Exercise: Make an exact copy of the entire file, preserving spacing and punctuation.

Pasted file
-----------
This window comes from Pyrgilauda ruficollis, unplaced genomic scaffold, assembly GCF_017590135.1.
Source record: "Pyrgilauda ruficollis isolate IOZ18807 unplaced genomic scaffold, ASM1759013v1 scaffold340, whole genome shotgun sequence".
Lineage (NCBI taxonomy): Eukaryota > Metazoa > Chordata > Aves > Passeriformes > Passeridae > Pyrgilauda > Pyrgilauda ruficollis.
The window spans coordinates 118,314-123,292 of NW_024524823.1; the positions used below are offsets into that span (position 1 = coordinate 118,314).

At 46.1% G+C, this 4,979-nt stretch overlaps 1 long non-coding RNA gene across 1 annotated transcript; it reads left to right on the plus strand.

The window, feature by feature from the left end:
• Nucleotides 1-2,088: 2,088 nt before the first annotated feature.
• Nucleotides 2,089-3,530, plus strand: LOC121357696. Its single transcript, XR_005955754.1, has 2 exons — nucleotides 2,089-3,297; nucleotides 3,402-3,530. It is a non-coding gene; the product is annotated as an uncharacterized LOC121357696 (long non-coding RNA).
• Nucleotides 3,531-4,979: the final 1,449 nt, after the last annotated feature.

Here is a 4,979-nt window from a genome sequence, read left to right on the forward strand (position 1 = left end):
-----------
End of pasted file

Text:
This window comes from Pyrgilauda ruficollis, unplaced genomic scaffold, assembly GCF_017590135.1.
Source record: "Pyrgilauda ruficollis isolate IOZ18807 unplaced genomic scaffold, ASM1759013v1 scaffold340, whole genome shotgun sequence".
Lineage (NCBI taxonomy): Eukaryota > Metazoa > Chordata > Aves > Passeriformes > Passeridae > Pyrgilauda > Pyrgilauda ruficollis.
The window spans coordinates 118,314-123,292 of NW_024524823.1; the positions used below are offsets into that span (position 1 = coordinate 118,314).

At 46.1% G+C, this 4,979-nt stretch overlaps 1 long non-coding RNA gene across 1 annotated transcript; it reads left to right on the plus strand.

The window, feature by feature from the left end:
• Nucleotides 1-2,088: 2,088 nt before the first annotated feature.
• Nucleotides 2,089-3,530, plus strand: LOC121357696. Its single transcript, XR_005955754.1, has 2 exons — nucleotides 2,089-3,297; nucleotides 3,402-3,530. It is a non-coding gene; the product is annotated as an uncharacterized LOC121357696 (long non-coding RNA).
• Nucleotides 3,531-4,979: the final 1,449 nt, after the last annotated feature.

Here is a 4,979-nt window from a genome sequence, read left to right on the forward strand (position 1 = left end):